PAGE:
Sabotage cannot be ruled out, says Indian Navy chief

1. Explosion

The deep sea attack vessel INS Sindhurakshak, recently refurbished in Russia, suffered an unexplained minor explosion just after Tuesday midnight. Immediately later came a deafening blast heard almost in the whole of south Mumbai.

In no time, the 2,300-tonne submarine, a Kilo class powered by a combination of diesel generators and electric batteries, was on fire, the flames leaping high.

Television footage of the incident showed a huge ball of fire lighting up the night sky. The fire lasted for nearly three hours before it was brought under control.

The vessel eventually sank around dawn, with the 18 officers and sailors onboard.

2. Jumping to safety

Out of 21 crew members who were on board the deep sea vessel, three guards who were on the surface of the submarine managed to jump into the sea within seconds after the blast.

While the other 18 members who were on board at the time of the mishap were trapped in and are still reported missing.

The submarine had returned after a major upgrade programme in Russia 3-4 months ago and was capable of carrying a potent weapons package including the anti-ship ‘Club’ missiles.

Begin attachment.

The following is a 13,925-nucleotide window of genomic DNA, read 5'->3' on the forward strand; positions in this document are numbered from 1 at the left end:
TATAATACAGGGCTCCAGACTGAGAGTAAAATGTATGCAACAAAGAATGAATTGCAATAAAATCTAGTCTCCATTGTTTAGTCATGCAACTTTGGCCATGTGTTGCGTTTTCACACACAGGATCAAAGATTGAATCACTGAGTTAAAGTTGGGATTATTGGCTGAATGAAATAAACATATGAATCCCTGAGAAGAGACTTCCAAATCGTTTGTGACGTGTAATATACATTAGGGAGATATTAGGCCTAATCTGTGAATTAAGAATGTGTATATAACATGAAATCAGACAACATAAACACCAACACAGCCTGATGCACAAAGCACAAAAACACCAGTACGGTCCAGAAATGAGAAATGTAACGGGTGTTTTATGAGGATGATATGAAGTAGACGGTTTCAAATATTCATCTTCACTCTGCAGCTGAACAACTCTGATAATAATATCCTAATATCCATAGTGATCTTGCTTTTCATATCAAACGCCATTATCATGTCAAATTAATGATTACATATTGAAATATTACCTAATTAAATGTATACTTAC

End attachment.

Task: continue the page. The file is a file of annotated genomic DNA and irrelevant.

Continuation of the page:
3. Missing

The 18 members of the crew are reported to be trapped inside the hull of the ill-fated submarine. Naval officials said the rapid spread of the fire and the intensity of the explosions left the trapped men with no chance of escaping. Navy divers were unable to enter the water as the quantum of heat that was generated out of the blaze and blast prevented them from progressing the rescue operation.

It was only by Wednesday afternoon that navy divers entered the sunk vessel, only partly visible at the surface, after forcing open the jammed hatch.

In addition, the water that has flooded the vessel has to be pumped out and only then can the submarine be surfaced again. 

About INS Sindhurakshak
Name: INS Sindhurakshak
Builder: Admiralty Shipyard
Laid down: February 16, 1995
Launched: 26 June 1997
Commissioned: 24 December 1997
Status: Sank at Naval Dockyard, Mumbai due to major explosions
Class & type: Kilo-class (Sindhughosh-class) submarine
Type: Project 877 EKM submarine
Displacement: 2325 tons surfaced, 3076 tons submerged
Length: 72.6 m (238 ft)
Beam: 9.9 m (32 ft)

The Fire

12.02 am: The first fire was spotted
12.06 am: A loud explosion is heard and a huge ball of fire seen in the sky

Drowned: The vessel then submerged under three meters of water, with the bow going down first

Trapped: The temperature of the water that had entered the vessel rose to boiling point, thereby trapping the 18-member crew inside the submarine. Graphic/Amit Bandre

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